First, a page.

Brown vs. Board of education
Kamryn T. Angel S. Daniel L.
Brown v. Board of Education of Topeka, case in which on May 17, 1954, the U.S. Supreme Court ruled unanimously (9–0) that racial segregation in public schools violated the Fourteenth Amendment to the Constitution, which prohibits the states from denying equal protection of the laws to any person within their jurisdictions. The decision declared that separate educational facilities for white and African American students were inherently unequal.Considered one of the most important rulings in the court’s history, Brown vs. Board of Education of Topeka helped to inspire the American civil rights movement of the late 1950s and 1960s.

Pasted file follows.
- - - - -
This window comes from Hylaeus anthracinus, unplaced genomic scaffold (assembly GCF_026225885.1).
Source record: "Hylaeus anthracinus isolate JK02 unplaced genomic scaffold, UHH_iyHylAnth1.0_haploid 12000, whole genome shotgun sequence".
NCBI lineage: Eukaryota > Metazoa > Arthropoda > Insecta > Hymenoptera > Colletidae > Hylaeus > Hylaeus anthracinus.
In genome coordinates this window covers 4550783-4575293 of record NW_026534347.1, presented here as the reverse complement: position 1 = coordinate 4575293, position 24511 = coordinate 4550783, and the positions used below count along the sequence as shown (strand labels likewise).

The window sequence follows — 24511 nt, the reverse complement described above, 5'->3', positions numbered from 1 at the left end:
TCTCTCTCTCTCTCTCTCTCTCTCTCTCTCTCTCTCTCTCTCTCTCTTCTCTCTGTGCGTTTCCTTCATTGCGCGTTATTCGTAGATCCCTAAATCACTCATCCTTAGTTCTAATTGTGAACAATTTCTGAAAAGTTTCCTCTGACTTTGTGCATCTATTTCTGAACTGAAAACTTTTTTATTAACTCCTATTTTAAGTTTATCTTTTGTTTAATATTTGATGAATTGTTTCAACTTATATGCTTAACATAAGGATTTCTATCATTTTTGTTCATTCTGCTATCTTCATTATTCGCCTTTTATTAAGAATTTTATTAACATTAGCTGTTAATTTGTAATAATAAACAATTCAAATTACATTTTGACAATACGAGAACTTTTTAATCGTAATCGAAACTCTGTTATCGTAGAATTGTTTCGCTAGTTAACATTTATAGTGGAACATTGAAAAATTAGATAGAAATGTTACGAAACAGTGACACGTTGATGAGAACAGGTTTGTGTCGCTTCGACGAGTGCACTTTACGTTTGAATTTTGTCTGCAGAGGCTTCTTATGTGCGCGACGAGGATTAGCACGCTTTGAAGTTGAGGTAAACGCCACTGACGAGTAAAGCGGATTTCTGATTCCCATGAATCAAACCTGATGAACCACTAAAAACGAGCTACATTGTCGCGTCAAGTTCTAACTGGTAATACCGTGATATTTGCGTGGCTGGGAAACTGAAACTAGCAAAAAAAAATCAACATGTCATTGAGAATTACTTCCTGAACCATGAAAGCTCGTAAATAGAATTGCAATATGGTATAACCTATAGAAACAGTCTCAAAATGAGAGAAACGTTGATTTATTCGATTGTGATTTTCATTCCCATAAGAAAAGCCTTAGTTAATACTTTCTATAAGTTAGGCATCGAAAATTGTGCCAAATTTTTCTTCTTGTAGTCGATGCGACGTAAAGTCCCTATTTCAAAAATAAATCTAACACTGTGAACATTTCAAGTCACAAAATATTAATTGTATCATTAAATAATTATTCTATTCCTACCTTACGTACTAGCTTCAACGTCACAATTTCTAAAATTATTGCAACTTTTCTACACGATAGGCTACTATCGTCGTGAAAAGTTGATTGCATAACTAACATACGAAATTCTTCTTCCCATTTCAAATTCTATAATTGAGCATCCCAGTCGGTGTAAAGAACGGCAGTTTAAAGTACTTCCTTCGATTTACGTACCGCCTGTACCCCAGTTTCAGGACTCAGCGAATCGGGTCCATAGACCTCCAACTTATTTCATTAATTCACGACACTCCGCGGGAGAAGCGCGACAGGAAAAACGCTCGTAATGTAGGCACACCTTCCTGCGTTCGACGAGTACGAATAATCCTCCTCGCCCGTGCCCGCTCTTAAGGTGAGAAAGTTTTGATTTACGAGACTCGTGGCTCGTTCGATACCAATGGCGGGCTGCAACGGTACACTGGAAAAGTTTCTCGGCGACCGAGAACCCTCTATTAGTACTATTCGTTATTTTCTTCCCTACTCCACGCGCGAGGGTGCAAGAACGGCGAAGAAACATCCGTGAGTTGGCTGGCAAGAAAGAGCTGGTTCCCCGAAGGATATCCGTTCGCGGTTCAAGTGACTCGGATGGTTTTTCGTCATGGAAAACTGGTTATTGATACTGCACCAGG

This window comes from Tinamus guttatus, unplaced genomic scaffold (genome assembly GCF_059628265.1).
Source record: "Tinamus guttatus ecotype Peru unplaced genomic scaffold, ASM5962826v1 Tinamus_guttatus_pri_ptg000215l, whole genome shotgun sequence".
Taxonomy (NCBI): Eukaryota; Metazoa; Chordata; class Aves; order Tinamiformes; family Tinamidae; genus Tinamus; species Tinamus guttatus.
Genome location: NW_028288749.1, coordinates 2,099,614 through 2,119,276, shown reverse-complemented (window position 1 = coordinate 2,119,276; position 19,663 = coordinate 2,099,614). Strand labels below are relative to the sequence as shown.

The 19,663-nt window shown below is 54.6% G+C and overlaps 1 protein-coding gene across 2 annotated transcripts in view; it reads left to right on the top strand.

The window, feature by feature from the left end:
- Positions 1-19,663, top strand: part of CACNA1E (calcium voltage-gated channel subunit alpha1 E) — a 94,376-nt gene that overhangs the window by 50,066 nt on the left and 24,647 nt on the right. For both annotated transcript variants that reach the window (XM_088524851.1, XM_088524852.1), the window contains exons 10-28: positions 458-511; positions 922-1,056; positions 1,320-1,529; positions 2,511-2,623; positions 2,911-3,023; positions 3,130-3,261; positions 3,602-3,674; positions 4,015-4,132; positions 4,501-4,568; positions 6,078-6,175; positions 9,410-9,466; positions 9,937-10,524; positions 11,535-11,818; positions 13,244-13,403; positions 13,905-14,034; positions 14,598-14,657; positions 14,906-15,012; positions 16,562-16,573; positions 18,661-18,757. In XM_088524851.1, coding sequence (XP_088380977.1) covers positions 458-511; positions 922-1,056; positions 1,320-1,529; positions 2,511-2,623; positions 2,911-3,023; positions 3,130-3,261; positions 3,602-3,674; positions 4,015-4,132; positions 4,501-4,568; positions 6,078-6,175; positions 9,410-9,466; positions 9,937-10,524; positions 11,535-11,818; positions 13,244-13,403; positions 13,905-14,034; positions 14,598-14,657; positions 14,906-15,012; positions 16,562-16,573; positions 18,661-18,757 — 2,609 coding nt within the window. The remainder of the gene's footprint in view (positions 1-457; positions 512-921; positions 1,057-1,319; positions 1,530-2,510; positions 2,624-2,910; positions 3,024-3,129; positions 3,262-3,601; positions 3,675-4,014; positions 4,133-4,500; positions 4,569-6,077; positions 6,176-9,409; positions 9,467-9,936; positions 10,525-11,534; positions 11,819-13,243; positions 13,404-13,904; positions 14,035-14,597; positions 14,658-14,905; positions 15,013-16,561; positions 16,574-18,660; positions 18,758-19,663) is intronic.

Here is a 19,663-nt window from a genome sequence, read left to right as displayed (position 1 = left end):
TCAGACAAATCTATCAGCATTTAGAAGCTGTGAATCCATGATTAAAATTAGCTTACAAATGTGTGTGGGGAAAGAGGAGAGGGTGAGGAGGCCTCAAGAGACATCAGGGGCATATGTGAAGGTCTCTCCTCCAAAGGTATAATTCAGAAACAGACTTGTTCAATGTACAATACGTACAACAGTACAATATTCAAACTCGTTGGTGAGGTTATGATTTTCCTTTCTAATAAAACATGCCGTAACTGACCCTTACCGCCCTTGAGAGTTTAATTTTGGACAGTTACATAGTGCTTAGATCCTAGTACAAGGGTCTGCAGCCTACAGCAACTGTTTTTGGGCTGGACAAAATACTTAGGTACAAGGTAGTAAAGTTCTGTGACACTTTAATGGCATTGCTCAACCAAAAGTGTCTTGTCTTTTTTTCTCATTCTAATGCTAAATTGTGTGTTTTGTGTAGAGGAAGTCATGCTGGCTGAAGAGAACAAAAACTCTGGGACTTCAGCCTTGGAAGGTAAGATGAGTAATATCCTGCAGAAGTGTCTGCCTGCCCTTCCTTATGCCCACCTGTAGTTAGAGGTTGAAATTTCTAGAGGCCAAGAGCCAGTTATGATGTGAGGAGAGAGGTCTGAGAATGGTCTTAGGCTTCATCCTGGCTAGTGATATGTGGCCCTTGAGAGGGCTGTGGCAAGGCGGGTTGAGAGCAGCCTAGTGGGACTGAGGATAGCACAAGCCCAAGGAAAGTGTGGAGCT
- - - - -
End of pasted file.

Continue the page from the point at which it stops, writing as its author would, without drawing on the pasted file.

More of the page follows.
In a subsequent opinion on the question of relief, commonly referred to as Brown v. Board of Education of Topeka (II), argued April 11–14, 1955, and decided on May 31 of that year, Warren ordered the district courts and local school authorities to take appropriate steps to integrate public schools in their jurisdictions “with all deliberate speed.” Public schools in Southern states, however, remained almost completely segregated until the late 1960s.